Action on Smoking and Health

Tag Archives: polluter pays


PMI, Poverty and the Political Game

Don’t let smokescreens like the PMI-funded ‘Foundation for a Smoke-Free World’ [1] deceive you — Big Tobacco continues to pump its lethal smoked products into low- and middle-income countries, exacerbating poverty and racking up billions of dollars along the way.

As the company continues to undermine tobacco control policies across the globe, [2] [3] its solemn commitment to a smokefree future is more than a little disingenuous. [4]

Major advancements in tobacco control across countries like the UK, have displaced international conglomerates such as PMI to low- and middle-income populations, where 80% of the world’s smokers now live. [5]

In these countries, implementation of the WHO’s Framework Convention Tobacco Control (FCTC), a lifesaving treaty which reaffirms the right of all people to the highest standard of health, has often been low. [6] Indeed, by 2014 a survey of two thirds of Parties to the Treaty found that 51 countries had implemented no measures at the highest level. [7]

But rather than mobilising to address this discrepancy and advance its shiny new smokefree agenda, PMI has been doing all it can to undermine tobacco control, both in spirit and in practice.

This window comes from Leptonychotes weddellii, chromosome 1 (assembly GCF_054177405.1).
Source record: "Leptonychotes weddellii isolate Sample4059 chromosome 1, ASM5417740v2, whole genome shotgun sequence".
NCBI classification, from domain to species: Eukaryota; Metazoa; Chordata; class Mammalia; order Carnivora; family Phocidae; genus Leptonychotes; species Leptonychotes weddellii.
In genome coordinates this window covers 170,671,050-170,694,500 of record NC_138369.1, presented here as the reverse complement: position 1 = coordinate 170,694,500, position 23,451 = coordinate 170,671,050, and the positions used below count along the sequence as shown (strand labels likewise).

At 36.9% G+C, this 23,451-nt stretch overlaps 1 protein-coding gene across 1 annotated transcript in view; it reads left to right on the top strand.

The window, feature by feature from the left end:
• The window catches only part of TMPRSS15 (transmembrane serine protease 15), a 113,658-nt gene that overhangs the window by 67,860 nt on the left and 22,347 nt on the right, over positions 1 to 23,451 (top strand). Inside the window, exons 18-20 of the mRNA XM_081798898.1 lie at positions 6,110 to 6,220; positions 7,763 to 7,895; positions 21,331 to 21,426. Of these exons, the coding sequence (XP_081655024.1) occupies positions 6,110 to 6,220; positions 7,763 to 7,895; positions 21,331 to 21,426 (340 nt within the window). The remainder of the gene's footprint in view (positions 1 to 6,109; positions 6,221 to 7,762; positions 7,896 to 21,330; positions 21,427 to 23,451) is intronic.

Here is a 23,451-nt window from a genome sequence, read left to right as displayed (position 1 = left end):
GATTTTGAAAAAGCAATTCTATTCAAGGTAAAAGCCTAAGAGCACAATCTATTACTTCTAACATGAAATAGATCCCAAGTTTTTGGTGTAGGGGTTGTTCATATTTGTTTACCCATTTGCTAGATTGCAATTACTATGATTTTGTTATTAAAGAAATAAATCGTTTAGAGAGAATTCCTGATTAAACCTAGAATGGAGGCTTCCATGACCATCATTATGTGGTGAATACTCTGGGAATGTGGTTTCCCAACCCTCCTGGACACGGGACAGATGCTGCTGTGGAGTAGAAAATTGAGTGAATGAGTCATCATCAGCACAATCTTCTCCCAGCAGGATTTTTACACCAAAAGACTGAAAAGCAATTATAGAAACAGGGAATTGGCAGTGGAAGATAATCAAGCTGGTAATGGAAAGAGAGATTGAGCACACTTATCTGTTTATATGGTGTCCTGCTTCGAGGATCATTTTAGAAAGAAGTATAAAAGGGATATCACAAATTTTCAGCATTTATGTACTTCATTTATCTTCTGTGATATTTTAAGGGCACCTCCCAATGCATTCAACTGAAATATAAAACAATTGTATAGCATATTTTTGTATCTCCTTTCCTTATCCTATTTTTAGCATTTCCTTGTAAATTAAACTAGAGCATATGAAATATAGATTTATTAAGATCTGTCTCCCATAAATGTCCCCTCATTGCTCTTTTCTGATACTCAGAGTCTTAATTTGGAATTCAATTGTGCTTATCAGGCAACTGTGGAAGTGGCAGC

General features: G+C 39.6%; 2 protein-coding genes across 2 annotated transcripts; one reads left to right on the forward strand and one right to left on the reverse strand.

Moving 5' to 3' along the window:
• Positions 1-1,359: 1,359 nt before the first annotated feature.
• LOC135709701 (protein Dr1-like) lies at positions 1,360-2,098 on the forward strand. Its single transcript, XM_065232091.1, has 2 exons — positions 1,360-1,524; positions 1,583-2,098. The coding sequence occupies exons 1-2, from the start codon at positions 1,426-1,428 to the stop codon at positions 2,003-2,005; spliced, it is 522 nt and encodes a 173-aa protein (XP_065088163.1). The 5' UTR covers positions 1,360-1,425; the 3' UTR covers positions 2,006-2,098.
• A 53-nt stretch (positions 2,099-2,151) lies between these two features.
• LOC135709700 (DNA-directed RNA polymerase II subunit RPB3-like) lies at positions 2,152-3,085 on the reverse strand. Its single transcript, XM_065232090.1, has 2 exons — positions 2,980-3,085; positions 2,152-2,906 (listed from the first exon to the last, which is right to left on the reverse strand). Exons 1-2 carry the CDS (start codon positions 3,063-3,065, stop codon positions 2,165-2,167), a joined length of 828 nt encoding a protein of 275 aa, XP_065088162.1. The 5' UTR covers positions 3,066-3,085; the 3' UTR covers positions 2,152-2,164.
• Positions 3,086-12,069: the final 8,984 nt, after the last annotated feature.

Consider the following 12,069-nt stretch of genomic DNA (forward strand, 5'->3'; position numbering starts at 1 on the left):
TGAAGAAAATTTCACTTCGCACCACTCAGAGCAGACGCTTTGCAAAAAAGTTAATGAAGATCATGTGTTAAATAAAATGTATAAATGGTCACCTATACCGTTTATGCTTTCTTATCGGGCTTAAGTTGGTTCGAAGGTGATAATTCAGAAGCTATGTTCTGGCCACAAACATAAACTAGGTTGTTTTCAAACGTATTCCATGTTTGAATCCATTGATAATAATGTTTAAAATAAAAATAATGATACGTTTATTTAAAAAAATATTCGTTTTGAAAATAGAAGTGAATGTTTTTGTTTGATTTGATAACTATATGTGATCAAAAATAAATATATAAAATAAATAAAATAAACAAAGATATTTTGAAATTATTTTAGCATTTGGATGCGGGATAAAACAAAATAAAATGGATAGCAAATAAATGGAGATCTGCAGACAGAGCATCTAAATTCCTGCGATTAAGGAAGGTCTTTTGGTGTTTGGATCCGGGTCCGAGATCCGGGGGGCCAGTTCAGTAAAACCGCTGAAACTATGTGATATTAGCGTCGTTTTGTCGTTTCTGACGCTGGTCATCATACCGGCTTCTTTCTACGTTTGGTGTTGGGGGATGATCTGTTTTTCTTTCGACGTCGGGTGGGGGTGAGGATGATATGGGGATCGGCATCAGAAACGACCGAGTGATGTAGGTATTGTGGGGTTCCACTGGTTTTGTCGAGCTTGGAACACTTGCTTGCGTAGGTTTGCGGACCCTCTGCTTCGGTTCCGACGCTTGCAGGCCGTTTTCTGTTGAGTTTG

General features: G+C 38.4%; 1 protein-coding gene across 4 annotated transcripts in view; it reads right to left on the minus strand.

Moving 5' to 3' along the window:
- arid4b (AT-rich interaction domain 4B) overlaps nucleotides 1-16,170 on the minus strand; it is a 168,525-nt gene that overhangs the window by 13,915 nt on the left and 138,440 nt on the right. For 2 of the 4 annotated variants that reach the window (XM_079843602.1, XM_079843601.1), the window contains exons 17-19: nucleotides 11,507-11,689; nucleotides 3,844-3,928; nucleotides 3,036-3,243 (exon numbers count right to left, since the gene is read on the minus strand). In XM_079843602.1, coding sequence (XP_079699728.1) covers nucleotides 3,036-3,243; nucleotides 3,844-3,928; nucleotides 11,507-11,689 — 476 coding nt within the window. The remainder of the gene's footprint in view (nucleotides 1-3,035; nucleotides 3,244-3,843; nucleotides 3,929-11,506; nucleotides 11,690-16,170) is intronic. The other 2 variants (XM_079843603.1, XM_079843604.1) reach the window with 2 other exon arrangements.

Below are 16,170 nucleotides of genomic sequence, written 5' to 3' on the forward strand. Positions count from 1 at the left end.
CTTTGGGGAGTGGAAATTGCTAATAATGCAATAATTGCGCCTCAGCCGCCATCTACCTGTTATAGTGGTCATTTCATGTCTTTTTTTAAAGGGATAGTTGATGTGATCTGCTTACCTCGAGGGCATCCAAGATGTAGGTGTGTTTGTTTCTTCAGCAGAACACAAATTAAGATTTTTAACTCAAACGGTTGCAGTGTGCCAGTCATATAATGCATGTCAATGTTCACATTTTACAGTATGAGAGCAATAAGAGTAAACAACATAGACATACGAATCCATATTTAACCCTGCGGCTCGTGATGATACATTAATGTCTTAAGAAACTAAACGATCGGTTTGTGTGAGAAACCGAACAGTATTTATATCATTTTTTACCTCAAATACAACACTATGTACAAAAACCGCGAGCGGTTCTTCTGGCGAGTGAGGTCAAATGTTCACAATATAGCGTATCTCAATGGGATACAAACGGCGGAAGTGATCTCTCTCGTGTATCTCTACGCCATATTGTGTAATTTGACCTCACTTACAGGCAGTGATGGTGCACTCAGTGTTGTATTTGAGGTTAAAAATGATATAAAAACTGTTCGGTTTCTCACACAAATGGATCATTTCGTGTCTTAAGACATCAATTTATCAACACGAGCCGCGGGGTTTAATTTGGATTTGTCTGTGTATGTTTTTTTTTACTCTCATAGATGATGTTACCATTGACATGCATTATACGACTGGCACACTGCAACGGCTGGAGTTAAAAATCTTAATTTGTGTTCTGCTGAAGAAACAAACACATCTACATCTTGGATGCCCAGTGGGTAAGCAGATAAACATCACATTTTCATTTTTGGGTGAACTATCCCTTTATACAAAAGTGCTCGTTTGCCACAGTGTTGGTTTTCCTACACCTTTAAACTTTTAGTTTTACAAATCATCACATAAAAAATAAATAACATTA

PMI ignores the philosophy of tobacco control by taking advantage of existing legislative loopholes and capitalising on the lack of substantive advertising restrictions in low- and middle-income countries. Though PMI promises “advertising activities are directed only toward adult smokers,” [8] its intensive marketing ploys bombard kids in countries like Benin, Burkina Faso, Cameroon, Nigeria and Uganda, with tobacco sale outlets often visible from the school gates. [9] The company also uses child-friendly flavoured cigarettes to entice young people, [10] and encourages “single stick” sales by providing retailers with free promotional materials. [11]

And by attempting to subvert further implementation of the FCTC, the company also undermines the role out of tobacco control measures. Its army of corporate lobbyists are encouraged to “play the political game” [12] and deliberately target so-called “anti-tobacco extremists” at FCTC conferences (where delegates set the guidelines) and apply pressure at the country level (where delegates are selected and the treaty is transposed into law). [13]

One popular method has been to water down the health minister delegates with trade, finance and agriculture representatives, since these people are more likely to be supportive of PMI’s deadly cause — a strategy that somewhat contradicts its smokefree advocacy. [14]

It is unsurprising that 80% of the world’s tobacco-related deaths are anticipated to occur in low- and middle-income countries by 2030. [15] And in addition to the personal tragedy of life lost, this is leaving less money available for food, schooling and doctors’ fees, since spending on tobacco products can add up to over 10% of total household earnings, and premature death causes a significant loss of income. [16]